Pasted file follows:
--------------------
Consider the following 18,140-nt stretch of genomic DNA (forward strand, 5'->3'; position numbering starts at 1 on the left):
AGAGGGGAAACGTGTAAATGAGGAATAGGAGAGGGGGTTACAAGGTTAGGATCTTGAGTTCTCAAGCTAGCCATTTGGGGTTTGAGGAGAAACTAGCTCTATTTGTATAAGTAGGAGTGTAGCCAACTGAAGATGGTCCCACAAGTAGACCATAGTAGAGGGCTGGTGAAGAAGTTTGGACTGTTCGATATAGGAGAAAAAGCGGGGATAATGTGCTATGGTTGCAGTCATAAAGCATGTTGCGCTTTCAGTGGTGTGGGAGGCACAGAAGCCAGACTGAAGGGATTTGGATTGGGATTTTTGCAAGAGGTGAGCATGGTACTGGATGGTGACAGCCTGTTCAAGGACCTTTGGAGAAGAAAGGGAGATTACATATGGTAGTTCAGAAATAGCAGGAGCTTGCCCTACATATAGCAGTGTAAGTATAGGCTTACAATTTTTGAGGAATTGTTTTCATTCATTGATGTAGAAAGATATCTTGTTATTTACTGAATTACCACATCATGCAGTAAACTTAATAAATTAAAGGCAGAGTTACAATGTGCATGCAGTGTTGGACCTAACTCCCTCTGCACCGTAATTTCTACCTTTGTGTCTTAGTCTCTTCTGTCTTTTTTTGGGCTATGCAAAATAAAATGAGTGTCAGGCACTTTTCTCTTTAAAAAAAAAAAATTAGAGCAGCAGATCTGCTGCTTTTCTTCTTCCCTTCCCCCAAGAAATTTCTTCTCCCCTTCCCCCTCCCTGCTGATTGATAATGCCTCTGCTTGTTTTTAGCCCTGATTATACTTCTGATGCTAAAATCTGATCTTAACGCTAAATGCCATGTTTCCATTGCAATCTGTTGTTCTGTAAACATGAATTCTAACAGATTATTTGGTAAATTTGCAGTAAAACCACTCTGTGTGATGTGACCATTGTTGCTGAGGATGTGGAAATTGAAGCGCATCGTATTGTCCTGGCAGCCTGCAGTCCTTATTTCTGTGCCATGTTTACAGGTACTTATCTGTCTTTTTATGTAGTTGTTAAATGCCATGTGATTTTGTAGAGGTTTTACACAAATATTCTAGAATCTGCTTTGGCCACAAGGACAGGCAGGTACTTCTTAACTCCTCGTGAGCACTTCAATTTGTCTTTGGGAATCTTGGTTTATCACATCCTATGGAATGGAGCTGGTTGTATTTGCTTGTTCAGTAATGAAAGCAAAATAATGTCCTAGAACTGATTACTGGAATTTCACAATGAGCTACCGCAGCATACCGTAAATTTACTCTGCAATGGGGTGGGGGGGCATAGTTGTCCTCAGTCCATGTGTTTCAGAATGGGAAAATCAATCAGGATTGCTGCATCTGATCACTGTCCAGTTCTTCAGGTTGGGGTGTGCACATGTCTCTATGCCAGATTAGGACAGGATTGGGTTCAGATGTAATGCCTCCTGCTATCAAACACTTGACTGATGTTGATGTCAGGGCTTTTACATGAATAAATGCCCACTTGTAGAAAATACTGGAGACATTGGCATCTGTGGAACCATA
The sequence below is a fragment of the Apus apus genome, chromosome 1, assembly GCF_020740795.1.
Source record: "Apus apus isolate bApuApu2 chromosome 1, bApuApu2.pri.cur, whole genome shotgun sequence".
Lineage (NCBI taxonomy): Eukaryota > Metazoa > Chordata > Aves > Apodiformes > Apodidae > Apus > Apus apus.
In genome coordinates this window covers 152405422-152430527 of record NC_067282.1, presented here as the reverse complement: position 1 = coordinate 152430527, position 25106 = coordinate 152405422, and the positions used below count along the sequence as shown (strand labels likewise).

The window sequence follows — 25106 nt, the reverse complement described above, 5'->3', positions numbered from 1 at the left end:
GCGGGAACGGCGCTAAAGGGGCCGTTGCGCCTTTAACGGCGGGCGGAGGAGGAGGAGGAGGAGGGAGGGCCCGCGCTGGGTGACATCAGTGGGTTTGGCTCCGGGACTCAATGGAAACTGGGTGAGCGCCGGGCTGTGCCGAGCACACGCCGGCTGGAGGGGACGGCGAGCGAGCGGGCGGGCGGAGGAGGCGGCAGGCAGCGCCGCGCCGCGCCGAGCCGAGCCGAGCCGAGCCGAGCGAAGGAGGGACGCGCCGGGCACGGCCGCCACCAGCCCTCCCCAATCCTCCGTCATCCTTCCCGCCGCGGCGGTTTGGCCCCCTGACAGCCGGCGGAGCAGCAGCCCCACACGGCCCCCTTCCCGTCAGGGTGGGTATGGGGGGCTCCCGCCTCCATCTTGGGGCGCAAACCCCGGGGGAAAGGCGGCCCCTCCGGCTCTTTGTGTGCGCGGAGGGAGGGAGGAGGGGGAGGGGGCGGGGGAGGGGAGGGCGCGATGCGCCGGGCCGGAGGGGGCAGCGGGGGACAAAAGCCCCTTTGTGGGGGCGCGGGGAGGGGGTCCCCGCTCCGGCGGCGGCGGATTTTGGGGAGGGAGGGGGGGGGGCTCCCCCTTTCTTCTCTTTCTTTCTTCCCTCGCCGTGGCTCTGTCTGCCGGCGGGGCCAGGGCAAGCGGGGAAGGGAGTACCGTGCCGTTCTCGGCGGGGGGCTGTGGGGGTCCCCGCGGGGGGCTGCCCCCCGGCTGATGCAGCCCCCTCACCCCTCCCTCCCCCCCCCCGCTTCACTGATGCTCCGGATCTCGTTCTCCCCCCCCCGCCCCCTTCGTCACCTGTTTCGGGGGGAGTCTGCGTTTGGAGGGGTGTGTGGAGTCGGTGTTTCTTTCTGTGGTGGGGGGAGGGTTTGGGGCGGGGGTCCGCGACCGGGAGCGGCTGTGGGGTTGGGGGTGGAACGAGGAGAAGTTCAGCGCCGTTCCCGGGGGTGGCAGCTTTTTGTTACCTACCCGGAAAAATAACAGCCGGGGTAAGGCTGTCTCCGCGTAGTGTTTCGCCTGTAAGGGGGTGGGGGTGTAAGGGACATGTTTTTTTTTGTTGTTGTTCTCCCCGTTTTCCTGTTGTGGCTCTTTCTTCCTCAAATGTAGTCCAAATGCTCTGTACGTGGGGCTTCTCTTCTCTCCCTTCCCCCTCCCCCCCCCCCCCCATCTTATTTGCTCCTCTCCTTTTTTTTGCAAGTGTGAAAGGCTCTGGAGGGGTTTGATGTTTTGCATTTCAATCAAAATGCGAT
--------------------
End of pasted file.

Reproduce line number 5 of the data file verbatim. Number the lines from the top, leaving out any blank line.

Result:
Lineage (NCBI taxonomy): Eukaryota > Metazoa > Chordata > Aves > Apodiformes > Apodidae > Apus > Apus apus.